In comments submitted to the Salmon-Challis National Forest, the Blaine County commissioners stated that they “disagree with the notion that there is ‘enough’ wilderness in the Salmon-Challis National Forest already and therefore no more areas should be recommended.”

As part of the process of revising its management plan, the forest is now undergoing the “evaluation” phase of wilderness recommendations. The purpose of that phase is to determine which areas identified in the previous “inventory” phase have the characteristics for wilderness described in the Wilderness Act. A subsequent “analysis” phase will consider the impacts of recommending any of the evaluated areas for wilderness designation. The final phase will decide which areas, if any, to recommend to Congress for wilderness designation.

The forest is developing a draft plan this winter and expects to have a final plan completed by fall 2020.

According to the U.S. Forest Service, 30 percent of the Salmon-Challis National Forest is designated wilderness, in the Frank Church-River of No Return and Jim McClure-Jerry Peak wilderness areas. Twenty percent of Custer County and 16 percent of Lemhi County are in designated wilderness. Sixty-two percent of the Salmon-Challis forest is in the current wilderness evaluation areas.

“Our constituents feel exceptionally fortunate to have a national forest like the Salmon-Challis that has a disproportionally high percentage of remote, unroaded, and undeveloped lands compared with other national forests in the continental United States,” the Blaine County commissioners stated in their letter, dated Feb. 21. “These areas should be evaluated as potential wilderness on their individual merits, recognizing that this Forest does have a significant acreage of lands with nationally significant wilderness character.”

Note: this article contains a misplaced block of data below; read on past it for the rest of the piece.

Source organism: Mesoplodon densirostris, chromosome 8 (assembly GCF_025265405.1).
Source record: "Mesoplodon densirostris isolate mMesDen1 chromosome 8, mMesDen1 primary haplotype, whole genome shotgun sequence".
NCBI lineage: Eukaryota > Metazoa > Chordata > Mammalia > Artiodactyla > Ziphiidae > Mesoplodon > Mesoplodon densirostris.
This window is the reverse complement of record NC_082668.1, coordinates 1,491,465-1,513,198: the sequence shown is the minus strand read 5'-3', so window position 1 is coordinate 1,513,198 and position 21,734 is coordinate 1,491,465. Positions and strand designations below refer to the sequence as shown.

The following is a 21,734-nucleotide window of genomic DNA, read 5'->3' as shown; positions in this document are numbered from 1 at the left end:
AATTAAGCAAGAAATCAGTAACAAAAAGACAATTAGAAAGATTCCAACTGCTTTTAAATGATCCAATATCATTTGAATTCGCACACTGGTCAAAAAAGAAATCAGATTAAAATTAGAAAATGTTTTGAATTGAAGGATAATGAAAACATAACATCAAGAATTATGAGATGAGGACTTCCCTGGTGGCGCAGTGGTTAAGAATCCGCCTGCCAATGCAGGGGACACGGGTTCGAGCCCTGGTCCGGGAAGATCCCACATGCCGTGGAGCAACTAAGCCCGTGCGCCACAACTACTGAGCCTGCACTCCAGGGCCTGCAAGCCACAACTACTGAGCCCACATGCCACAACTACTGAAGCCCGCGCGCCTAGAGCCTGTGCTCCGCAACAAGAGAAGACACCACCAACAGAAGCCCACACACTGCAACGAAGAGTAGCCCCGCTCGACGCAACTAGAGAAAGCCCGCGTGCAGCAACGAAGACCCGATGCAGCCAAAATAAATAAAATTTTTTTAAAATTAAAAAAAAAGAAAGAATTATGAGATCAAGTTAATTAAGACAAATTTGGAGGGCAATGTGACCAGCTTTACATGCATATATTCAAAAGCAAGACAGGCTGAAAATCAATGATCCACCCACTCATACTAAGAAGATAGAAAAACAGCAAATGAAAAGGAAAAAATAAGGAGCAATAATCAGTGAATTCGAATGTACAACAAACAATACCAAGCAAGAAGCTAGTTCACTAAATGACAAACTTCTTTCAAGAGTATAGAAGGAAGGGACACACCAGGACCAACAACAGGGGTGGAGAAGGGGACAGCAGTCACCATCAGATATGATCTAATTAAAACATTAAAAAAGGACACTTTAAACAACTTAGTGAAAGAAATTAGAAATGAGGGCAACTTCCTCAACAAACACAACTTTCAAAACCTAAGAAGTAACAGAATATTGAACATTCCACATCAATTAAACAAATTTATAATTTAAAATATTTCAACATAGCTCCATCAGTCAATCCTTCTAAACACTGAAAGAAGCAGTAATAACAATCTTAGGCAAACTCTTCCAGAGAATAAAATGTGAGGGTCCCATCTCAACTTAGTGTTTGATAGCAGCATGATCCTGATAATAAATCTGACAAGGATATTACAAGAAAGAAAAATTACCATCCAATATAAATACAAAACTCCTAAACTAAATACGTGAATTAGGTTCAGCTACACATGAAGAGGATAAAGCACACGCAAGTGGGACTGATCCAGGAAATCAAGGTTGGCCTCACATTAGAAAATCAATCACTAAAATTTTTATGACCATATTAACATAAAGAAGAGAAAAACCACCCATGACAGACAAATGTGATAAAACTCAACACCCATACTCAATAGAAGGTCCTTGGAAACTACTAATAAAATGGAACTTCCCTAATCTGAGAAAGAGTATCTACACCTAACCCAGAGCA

The commissioners mentioned the Pioneer Mountains and the Lost River Range, particularly the Borah Peak area, as wilderness-quality places often visited by Blaine County residents. They noted that those areas have been managed as wilderness under the existing forest plan. The west side of the Pioneers is in the Sawtooth National Forest and is also managed primarily as wilderness.

“To lose those particular areas to development would be a devastating loss,” the commissioners said.

The Forest Service has noted that the National Environmental Policy Act requires an analysis of local economies in the environmental impact statement for the revised management plan.

The comment period for the plan’s wilderness evaluation phase closed Feb. 28. As of Tuesday, the forest had received 826 public comments on its management plan revision process, which also includes recommendations for Wild and Scenic River designations.

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